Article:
School Resource Officer Grants Program and Fund; proceeds may be disbursed to award matching grants. (HB2244)

Introduced By

Sen. Lionell Spruill (D-Chesapeake) with support from co-patrons Del. Mamye BaCote (D-Newport News), and Del. Kaye Kory (D-Falls Church)

Progress

Introduced
Passed Committee
Passed House
Passed Senate
Signed by Governor
Became Law

Description

School Resource Officer Grants Program and Fund. Provides that proceeds of the School Resource Officer Grants Fund may be disbursed to award matching grants to local law-enforcement agencies and local school boards that have established a collaborative agreement to employ school resource officers in elementary schools within their shared district. Under current law, funds may be disbursed only when school resource officers are employed in middle or high schools within the district. Amends § 9.1-110, of the Code of Virginia. Read the Bill »

Outcome

Bill Has Failed

History

DateAction
01/14/2013Committee
01/14/2013Presented and ordered printed 13103688D
01/14/2013Referred to Committee on Appropriations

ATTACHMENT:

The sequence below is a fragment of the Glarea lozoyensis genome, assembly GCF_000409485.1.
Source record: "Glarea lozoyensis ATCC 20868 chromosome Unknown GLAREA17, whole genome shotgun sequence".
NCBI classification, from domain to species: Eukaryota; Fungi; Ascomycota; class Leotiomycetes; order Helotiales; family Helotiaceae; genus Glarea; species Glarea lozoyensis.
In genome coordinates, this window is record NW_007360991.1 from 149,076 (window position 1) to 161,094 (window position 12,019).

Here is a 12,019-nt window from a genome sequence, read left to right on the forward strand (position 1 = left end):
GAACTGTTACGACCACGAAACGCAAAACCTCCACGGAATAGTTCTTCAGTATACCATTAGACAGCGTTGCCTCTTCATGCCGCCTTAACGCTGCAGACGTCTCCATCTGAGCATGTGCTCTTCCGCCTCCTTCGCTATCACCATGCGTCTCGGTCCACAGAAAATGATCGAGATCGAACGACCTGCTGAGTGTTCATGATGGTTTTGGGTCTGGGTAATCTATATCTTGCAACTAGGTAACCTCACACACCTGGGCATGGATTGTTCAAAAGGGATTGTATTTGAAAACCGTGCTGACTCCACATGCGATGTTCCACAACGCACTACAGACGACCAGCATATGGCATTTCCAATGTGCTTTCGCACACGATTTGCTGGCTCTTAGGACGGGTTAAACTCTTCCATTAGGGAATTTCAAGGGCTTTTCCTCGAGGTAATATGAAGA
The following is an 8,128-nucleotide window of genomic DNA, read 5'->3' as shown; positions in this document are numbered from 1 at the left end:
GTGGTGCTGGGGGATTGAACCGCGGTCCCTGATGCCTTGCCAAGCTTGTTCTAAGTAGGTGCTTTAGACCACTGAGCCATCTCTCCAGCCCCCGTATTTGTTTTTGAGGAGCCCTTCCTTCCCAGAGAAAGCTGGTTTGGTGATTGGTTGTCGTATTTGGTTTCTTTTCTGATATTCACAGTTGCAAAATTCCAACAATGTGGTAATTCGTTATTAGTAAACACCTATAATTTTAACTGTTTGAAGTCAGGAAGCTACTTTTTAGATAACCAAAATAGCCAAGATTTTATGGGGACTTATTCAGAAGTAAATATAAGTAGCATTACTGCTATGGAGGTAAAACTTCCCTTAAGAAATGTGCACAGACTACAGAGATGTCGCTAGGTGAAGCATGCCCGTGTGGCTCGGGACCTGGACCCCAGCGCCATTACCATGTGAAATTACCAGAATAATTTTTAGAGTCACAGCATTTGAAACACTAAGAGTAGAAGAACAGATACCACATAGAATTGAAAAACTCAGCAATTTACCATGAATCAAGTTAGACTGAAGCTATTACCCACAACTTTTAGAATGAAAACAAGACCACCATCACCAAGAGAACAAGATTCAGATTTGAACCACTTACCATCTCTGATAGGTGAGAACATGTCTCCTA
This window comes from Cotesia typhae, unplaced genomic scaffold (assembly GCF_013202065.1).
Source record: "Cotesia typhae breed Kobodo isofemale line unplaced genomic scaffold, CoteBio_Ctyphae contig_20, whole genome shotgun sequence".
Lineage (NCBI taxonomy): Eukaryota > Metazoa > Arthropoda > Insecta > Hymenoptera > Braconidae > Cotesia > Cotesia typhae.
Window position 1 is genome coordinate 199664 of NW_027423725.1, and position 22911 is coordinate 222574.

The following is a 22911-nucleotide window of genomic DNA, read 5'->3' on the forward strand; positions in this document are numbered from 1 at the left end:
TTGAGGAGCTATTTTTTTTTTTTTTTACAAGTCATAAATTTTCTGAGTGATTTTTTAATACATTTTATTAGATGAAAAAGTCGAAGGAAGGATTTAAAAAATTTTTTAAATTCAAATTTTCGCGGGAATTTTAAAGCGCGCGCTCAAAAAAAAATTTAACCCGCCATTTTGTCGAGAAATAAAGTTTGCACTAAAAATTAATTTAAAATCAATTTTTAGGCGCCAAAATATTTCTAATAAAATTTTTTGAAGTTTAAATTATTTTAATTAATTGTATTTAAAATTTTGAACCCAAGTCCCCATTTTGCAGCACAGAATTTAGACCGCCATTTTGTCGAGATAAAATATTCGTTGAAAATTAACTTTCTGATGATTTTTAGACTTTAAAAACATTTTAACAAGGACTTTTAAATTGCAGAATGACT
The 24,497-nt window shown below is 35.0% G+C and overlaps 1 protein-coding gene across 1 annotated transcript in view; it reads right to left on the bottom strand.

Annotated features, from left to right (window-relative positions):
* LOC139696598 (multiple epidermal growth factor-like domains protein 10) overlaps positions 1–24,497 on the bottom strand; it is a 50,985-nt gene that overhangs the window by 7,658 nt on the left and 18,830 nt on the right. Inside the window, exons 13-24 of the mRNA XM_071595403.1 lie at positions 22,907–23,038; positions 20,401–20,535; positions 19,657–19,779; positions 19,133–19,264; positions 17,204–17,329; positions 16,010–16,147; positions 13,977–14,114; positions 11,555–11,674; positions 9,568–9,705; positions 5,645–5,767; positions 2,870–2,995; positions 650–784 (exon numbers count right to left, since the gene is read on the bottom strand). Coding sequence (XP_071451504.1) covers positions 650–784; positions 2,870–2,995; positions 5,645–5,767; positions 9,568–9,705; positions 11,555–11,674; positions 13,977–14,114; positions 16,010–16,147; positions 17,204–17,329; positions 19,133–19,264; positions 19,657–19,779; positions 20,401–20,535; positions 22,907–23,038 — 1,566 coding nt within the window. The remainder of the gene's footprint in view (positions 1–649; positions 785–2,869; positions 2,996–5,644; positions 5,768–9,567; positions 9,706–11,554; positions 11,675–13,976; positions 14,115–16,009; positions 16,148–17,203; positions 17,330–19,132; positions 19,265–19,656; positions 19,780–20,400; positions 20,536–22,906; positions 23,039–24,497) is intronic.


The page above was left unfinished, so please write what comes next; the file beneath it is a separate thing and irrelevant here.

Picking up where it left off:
01/16/2013Assigned App. sub: Elementary & Secondary Education
01/23/2013Assigned App. sub: Public Safety
01/31/2013Subcommittee recommends laying on the table
02/05/2013Left in Appropriations

Comments

ACLU-VA Students' Rights, tracking this bill in Photosynthesis, notes:

The ACLU of Virginia is monitoring this bill. The over-policing of schools is a serious problem in America. Many school police deal with relatively minor misbehaviors, like drawing on desks, outbursts in the classroom, or minor fights. These are school discipline matters, not police matters. Scaling up police presence in schools can have unintended consequences and can damage learning environments. We should not respond to the critical but complicated question of how to protect students by rushing to put police in schools without understanding the serious negative consequences they can have. Further, the impact of over-policing is especially harsh on youth of color. If police are stationed in schools, they must be responsible only for serious criminal law matters, not for matters that may be minor violations best handled by schools as discipline issues. School-based police must be adequately trained to work with youth, and there must be transparency in and accountability for their activities. Law enforcement intervention (including arrest, citation, summons, etc.) ought to be a last resort.